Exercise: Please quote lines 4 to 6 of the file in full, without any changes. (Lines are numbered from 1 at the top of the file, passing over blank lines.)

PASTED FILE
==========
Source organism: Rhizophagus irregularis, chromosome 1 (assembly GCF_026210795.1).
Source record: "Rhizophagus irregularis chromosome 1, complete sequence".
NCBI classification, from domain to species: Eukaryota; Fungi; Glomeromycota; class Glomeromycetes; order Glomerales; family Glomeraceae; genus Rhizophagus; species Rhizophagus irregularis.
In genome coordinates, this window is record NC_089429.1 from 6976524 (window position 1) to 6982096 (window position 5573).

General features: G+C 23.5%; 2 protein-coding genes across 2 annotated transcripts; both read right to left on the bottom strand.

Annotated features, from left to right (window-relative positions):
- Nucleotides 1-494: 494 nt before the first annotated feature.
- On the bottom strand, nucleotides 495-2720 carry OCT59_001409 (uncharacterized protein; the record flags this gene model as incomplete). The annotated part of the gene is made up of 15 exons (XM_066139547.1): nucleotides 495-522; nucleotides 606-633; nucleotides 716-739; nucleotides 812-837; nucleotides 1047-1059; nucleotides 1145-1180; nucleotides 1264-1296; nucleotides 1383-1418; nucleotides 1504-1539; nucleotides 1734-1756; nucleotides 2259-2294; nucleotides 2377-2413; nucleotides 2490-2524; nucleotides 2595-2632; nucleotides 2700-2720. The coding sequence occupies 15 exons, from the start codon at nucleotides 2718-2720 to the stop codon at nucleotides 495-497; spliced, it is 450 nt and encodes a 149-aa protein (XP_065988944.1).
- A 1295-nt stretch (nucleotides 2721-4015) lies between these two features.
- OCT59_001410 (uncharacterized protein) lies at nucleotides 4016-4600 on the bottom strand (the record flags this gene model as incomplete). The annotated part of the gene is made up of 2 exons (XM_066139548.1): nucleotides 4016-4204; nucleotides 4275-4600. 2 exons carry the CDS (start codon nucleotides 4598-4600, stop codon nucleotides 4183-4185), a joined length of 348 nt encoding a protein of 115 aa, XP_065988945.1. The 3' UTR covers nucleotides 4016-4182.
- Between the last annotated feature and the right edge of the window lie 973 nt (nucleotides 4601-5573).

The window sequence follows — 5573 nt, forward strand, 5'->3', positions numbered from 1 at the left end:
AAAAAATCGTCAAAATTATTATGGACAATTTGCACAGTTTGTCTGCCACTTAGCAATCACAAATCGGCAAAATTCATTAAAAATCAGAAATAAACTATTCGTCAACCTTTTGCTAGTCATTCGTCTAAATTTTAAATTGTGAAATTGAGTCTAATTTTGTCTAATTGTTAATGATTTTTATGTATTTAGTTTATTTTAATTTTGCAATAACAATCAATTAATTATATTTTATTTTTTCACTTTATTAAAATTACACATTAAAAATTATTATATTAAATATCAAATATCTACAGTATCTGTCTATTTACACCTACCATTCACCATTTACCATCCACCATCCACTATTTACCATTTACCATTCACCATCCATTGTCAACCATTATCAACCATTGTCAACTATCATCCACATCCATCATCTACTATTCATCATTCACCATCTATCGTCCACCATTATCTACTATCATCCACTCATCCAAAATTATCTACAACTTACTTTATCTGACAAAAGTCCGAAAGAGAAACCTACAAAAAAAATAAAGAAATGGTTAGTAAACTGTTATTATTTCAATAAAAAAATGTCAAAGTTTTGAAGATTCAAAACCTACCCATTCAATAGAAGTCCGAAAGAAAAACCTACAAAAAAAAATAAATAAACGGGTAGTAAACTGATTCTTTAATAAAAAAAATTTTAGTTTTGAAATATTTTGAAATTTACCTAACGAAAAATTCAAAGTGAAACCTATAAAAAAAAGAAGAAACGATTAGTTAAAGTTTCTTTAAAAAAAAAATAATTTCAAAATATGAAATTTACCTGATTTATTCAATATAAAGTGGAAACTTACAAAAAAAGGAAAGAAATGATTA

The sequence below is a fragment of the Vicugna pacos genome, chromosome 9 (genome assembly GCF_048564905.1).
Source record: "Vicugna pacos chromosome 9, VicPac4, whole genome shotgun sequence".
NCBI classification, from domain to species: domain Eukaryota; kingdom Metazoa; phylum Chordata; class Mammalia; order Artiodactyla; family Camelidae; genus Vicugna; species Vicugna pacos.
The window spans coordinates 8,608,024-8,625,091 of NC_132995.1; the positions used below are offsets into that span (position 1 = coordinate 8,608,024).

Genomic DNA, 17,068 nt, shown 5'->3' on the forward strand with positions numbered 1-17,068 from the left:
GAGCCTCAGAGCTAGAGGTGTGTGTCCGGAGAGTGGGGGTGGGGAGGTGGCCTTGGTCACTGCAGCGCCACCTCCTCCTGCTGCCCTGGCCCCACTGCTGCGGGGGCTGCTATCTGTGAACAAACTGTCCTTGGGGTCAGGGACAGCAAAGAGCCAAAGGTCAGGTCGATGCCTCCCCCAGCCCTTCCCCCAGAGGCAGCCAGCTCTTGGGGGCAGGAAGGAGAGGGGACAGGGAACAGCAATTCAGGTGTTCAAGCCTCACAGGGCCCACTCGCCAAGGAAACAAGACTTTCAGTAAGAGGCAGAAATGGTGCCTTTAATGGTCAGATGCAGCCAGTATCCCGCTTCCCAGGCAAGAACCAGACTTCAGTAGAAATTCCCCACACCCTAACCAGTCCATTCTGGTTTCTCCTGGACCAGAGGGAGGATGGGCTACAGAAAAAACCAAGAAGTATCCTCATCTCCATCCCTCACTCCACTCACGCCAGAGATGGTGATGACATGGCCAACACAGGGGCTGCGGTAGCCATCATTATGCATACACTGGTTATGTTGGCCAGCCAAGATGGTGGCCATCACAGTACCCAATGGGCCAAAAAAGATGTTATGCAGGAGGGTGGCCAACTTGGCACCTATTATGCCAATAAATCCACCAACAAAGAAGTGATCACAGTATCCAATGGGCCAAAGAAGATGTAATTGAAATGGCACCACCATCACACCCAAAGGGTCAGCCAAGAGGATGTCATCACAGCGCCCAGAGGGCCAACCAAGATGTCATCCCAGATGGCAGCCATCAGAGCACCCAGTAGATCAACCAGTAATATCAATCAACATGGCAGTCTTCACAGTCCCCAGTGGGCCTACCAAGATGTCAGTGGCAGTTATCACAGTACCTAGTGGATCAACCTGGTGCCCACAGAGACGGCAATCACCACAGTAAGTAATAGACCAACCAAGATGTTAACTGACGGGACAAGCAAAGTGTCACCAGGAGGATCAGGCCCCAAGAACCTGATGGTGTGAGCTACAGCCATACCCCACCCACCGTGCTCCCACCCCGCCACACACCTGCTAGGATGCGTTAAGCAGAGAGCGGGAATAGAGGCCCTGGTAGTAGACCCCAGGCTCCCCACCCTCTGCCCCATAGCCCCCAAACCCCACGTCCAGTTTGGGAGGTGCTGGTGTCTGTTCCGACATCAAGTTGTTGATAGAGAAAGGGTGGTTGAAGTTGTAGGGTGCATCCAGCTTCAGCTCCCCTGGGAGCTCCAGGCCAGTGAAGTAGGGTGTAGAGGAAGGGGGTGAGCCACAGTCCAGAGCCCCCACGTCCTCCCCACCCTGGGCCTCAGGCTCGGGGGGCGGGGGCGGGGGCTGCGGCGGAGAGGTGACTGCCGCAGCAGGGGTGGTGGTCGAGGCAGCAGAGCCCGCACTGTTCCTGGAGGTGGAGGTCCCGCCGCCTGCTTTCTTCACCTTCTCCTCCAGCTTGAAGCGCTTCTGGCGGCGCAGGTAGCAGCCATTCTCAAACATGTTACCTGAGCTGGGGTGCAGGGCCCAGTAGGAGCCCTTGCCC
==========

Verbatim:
In genome coordinates, this window is record NC_089429.1 from 6976524 (window position 1) to 6982096 (window position 5573).

General features: G+C 23.5%; 2 protein-coding genes across 2 annotated transcripts; both read right to left on the bottom strand.

Annotated features, from left to right (window-relative positions):